The Nature of Cheating

Throughout this year we have observed and dissected various aspects of cheating. Although not all aspects were necessarily labeled as cheating, or placed under the same category, there were still strong connections to cheating and/or similar behavior. Over the course of the year, some of the most interesting findings regarding cheating, or our version of cheating, were how foods were advertised to the public, USDA approved labels, and something more local and personally rooted, the existence of the Coachella Valley Church.

How can my class, or I for that matter, define cheating as a singular entity? Well I can’t and I won’t. Due to the subjectivity of cheating, there is no definite way to determine what cheating really is. That being said one could argue that what I witnessed was not cheating and they could be correct, however, according to our own research this year and my newly developed expertise on the subject, will allow me to poke away at what I have found to be instances of cheating.

Through the various research done first and second quarter, with respect to our topics of discussion, I was able to develop a greater meaning of cheating. This does not just entail that the definition of cheating changed for myself, but what goes into cheating and what is the result of cheating can be. What I understood by the end of the year was that cheating was anything that gave you an advantage, vague but true.

To further develop my understanding of cheating I began to look at the food industry. How unfair is it that companies advertise their foods in such a light that it makes them look incredible, when in reality the food doesn’t even compare? Well to dig deeper, I went to the world renowned In-N-Out and compared the food that was made for me to what was advertised in commercials.

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In addition, the USDA beef that they claim to use has the possibility that it should not be USDA approved. In Eating Animals, by Jonathan Foer, a field study, as part of his lager experiment, exposed a USDA beef plant that was approved even though the representative for the USDA did not have full access to the plant and could not witness much of the production. Technically this representative was within his jurisdiction though and could still do his job, thus the USDA label was still put on the meat.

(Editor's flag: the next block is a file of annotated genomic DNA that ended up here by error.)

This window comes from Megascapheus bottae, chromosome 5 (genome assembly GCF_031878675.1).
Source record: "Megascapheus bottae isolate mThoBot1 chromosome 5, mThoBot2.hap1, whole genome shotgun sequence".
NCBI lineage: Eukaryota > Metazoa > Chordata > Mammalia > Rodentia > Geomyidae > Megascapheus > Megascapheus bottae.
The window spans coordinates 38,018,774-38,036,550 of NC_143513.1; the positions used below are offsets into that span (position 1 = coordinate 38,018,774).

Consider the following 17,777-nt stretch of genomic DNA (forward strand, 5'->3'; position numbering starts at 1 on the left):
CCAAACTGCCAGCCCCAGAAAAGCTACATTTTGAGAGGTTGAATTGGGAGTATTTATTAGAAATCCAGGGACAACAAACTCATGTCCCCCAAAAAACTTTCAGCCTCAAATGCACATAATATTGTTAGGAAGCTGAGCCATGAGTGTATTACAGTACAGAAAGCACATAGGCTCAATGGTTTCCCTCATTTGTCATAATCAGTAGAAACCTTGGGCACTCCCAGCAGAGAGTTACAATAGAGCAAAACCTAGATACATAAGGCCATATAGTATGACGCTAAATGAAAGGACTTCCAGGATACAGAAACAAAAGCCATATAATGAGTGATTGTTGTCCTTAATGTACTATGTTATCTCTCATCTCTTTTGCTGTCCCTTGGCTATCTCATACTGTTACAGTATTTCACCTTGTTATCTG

To conclude the year and my own personal research into the field of cheating, I observed a local “Church” named Coachella Valley Church. This “Church” on the basis of religion promotes and sells marijuana to anyone older than the age of 17.


What I found was that Coachella Valley Church was exploiting Rastafarianism as a means of making money by selling marijuana. I also found that they were breaking multiple city municipal codes, however due to their status as a Church rather than a Dispensary it was still legal. Even in an interview with an employee, I was told that the reason for its classification as a Church was for tax evasion. For me this study summed up everything I learned this year, ethics behind cheating, what influences cheating, possible cost benefit of cheating, and much more.

All in all, cheating is overwhelmingly present in the society we live in today. People are always trying to place themselves in a better position even if it means pushing someone or something else down. As for my findings, Coachella valley church exploited religion as means of profit. While it was technically all legal, it was still immoral and wrong in my opinion. In addition the advertisement of food was blatantly cheating the public of what was really to be given to them, however, it seemed like society was willing to be cheated for cheaper priced food. Lastly the USDA labeled foods are cheating other companies whose food is truly USDA approved. Even though these three things really seem minuscule to the larger scheme of things, it points at something interesting in the behavior of our society: We do what we do for happiness, not for our own well-being or money. If money was the reason happiness would never be achieved, only wealth.


Sources Used:

San Jose Municipal Code, §§ 4-66-110 (2018). Print.

Ostrov, Barbara. “High Praise: ‘Pot Churches’ Popping up around California.” Southern California Public Radio. N.p., 27 Jan. 2018. Web. 15 May 2018.

Foer, Jonathan Safran, 1977-. Eating Animals. New York :Little, Brown and Company, 2009. Print.




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